News Micron Confirms RTX 3090, Will Have Over 1TBps GDDR6X Bandwidth

danlw

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Flagship graphics cards are like luxury yachts. They aren't meant nor expected to be bought by everybody. They are mainly bragging rights for the manufacturers, people who are well off, those who want to be on the bleeding edge, and those who are very poor (because they make large purchases on credit). For the rest of us, there will be the 3080, 3070, 3060, and probably several other variants for people who can't afford the crème de la crème.
 

thGe17

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The Micron PDF obviously confirms nothing!
Take a closer look at the table; it only contains sample data for advertisement purposes. Column three combines specs for the Titan RTX and RX 5700 XT. The specs do not match either card. Additionally the same problem for column six. Six HBM2E stacks but a capacity of 16 - 32 GB. That's simply not possible and therefore the table data cannot be taken seriously and therefore it shouldn't be taken as a preview on Ampere. More likely the table contains example configurations and does not have the intention of representing exact card configurations. It should only demonstrate Micron's GDDR development.
 
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JarredWaltonGPU

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The Micron PDF obviously confirms nothing!
Take a closer look at the table; it only contains sample data for advertisement purposes. Column three combines specs for the Titan RTX and RX 5700 XT. The specs do not match either card. Additionally the same problem for column six. Six HBM2E stacks but a capacity of 16 - 32 GB. That's simply not possible and therefore the table data cannot be taken seriously and therefore it shouldn't be taken as a preview on Ampere. More likely the table contains example configurations and does not have the intention of representing exact card configurations. It should only demonstrate Micron's GDDR development.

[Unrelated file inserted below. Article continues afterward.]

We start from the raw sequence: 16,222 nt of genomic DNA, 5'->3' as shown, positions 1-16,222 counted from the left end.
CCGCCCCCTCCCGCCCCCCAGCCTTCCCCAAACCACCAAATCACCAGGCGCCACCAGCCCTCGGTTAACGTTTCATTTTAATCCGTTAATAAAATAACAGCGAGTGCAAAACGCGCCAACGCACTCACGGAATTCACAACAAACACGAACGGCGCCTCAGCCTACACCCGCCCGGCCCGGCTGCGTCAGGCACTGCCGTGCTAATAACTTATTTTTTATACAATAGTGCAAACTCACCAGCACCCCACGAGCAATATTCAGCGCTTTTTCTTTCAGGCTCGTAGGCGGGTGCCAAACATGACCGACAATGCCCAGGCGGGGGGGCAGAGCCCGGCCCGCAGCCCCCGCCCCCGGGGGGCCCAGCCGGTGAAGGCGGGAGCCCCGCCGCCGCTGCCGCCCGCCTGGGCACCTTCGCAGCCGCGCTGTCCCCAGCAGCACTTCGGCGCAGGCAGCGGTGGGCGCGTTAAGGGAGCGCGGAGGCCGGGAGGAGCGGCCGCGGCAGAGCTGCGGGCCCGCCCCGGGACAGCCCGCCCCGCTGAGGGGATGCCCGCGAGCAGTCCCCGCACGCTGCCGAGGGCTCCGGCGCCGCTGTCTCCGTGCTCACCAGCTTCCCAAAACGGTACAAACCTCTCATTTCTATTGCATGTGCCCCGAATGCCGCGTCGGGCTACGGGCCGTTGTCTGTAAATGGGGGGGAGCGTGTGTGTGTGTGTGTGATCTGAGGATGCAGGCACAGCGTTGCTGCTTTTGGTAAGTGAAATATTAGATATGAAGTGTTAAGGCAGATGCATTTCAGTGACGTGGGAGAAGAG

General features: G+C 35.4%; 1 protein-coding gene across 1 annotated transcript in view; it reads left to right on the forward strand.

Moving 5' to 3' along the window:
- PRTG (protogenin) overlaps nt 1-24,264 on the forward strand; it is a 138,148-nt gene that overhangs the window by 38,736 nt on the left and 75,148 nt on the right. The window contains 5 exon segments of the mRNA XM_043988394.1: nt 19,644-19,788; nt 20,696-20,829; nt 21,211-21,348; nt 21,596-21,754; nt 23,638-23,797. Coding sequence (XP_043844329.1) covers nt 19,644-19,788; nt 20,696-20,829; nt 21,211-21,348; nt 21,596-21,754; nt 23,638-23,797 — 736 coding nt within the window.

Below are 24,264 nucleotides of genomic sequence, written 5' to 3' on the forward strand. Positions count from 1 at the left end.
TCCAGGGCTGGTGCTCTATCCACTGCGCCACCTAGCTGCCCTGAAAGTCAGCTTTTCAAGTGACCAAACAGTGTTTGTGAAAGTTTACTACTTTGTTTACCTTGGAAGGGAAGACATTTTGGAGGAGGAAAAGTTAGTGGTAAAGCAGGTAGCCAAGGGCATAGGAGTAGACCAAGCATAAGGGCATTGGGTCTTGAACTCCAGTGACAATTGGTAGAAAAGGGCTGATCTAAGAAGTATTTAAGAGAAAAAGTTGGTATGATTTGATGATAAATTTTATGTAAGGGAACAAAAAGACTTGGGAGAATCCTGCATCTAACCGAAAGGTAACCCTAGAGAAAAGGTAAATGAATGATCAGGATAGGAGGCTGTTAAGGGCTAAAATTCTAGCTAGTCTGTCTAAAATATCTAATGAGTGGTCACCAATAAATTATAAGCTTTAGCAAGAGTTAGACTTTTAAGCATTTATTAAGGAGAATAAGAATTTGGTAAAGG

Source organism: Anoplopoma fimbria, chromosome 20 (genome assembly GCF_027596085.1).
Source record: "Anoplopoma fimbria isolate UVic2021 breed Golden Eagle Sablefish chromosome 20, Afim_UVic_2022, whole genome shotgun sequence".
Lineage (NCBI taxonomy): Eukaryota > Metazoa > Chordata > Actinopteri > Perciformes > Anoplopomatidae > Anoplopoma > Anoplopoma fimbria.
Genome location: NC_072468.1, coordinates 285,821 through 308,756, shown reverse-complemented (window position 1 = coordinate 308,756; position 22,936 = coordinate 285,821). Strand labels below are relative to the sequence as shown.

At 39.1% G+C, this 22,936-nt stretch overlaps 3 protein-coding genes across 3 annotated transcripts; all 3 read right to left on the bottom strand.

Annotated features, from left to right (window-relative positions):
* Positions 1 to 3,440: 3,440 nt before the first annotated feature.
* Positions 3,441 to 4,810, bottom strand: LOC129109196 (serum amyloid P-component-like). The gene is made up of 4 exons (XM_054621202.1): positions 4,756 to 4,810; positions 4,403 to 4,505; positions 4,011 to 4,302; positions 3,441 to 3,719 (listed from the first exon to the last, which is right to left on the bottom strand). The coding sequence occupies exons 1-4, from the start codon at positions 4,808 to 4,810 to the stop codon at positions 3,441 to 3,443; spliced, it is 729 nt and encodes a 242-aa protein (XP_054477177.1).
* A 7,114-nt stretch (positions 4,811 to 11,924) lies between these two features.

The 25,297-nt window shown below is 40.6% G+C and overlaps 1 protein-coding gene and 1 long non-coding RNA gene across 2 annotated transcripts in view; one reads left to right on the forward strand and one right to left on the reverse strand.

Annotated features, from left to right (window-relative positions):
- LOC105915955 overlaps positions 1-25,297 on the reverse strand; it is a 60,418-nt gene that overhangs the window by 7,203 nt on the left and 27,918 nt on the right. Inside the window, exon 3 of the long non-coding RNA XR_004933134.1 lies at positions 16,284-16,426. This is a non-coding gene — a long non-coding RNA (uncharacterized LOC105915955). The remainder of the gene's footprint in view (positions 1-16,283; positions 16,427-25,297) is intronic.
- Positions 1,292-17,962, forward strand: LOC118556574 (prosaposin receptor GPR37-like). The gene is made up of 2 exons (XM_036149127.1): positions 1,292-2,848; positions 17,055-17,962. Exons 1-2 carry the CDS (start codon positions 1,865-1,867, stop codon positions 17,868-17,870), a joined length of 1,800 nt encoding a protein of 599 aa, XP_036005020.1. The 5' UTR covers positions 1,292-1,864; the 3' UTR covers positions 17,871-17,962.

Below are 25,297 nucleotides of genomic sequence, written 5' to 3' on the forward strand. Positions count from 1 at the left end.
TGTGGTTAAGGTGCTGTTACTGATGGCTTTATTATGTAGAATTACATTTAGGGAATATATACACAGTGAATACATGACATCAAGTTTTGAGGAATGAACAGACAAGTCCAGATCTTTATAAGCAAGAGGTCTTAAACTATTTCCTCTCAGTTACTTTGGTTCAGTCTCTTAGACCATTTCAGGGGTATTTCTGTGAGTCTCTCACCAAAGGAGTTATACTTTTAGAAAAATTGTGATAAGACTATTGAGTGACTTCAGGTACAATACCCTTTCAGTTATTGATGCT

Sorry, but I disagree. The table says Titan RTX and RX 5700 XT. Under that it lists number of placements (32-bit channels) as 12. That's correct for the Titan RTX, and obviously not the RX 5700 XT. It's far more likely that RX 5700 XT is mistakenly included than that the RTX 3090 data was wrong.

Ignore RX 5700 XT and you get Titan RTX. 12 16Gb chips, 384-bit memory, 672GBps of bandwidth. That makes for a nice comparison with RTX 3090, which has the same 12 chips (8Gb this time), 384-bit memory interface, and now 912-1008GBps of bandwidth depending on the clockspeed.
 

spongiemaster

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The Micron PDF obviously confirms nothing!
Take a closer look at the table; it only contains sample data for advertisement purposes. Column three combines specs for the Titan RTX and RX 5700 XT. The specs do not match either card. Additionally the same problem for column six. Six HBM2E stacks but a capacity of 16 - 32 GB. That's simply not possible and therefore the table data cannot be taken seriously and therefore it shouldn't be taken as a preview on Ampere. More likely the table contains example configurations and does not have the intention of representing exact card configurations. It should only demonstrate Micron's GDDR development.
I agree with you. This chart isn't intended to show the specific memory configuration of any card. All Micron did was list each memory generation and then pick the fastest Nvidia and AMD card for each of those generations and then show potential specs for each memory type. The only thing this chart confirms is that there is GDDR6X and AMD won't be using it. Also, that the top of the line card will not be Titan and will be named something else. I think 2190 is more likely to 3090, but that's really inconsequential information.
 

spongiemaster

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yup.

top tier gaming is getting to be an upperclass thing instead of middleclass.

hoping amd (or even intel) comes in next few yrs to give compentition so price drop ;/